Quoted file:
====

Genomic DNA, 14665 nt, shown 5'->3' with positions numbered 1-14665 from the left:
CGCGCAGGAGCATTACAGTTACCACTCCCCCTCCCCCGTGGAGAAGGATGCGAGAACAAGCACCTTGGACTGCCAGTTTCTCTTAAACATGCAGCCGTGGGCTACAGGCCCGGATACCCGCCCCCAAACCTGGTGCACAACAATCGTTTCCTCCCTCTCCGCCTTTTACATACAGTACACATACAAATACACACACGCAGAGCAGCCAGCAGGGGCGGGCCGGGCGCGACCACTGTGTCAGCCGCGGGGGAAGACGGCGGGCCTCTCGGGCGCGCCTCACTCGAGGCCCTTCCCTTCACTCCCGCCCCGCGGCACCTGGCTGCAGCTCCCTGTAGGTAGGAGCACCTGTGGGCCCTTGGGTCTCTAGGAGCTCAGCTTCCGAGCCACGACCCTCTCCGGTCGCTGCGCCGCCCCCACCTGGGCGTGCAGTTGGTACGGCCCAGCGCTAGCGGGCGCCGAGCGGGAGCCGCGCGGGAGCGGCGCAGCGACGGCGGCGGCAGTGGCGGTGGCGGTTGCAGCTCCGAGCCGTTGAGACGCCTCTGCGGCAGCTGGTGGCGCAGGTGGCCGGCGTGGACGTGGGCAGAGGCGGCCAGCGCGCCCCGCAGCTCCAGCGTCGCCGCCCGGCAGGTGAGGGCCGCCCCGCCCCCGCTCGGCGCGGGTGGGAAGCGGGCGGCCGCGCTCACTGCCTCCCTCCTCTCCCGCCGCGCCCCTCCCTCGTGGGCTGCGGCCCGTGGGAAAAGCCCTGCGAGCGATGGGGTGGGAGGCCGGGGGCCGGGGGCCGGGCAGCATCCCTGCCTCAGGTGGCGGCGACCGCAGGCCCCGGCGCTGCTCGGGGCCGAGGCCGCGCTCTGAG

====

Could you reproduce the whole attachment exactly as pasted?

Genomic DNA, 14665 nt, shown 5'->3' with positions numbered 1-14665 from the left:
CGCGCAGGAGCATTACAGTTACCACTCCCCCTCCCCCGTGGAGAAGGATGCGAGAACAAGCACCTTGGACTGCCAGTTTCTCTTAAACATGCAGCCGTGGGCTACAGGCCCGGATACCCGCCCCCAAACCTGGTGCACAACAATCGTTTCCTCCCTCTCCGCCTTTTACATACAGTACACATACAAATACACACACGCAGAGCAGCCAGCAGGGGCGGGCCGGGCGCGACCACTGTGTCAGCCGCGGGGGAAGACGGCGGGCCTCTCGGGCGCGCCTCACTCGAGGCCCTTCCCTTCACTCCCGCCCCGCGGCACCTGGCTGCAGCTCCCTGTAGGTAGGAGCACCTGTGGGCCCTTGGGTCTCTAGGAGCTCAGCTTCCGAGCCACGACCCTCTCCGGTCGCTGCGCCGCCCCCACCTGGGCGTGCAGTTGGTACGGCCCAGCGCTAGCGGGCGCCGAGCGGGAGCCGCGCGGGAGCGGCGCAGCGACGGCGGCGGCAGTGGCGGTGGCGGTTGCAGCTCCGAGCCGTTGAGACGCCTCTGCGGCAGCTGGTGGCGCAGGTGGCCGGCGTGGACGTGGGCAGAGGCGGCCAGCGCGCCCCGCAGCTCCAGCGTCGCCGCCCGGCAGGTGAGGGCCGCCCCGCCCCCGCTCGGCGCGGGTGGGAAGCGGGCGGCCGCGCTCACTGCCTCCCTCCTCTCCCGCCGCGCCCCTCCCTCGTGGGCTGCGGCCCGTGGGAAAAGCCCTGCGAGCGATGGGGTGGGAGGCCGGGGGCCGGGGGCCGGGCAGCATCCCTGCCTCAGGTGGCGGCGACCGCAGGCCCCGGCGCTGCTCGGGGCCGAGGCCGCGCTCTGAG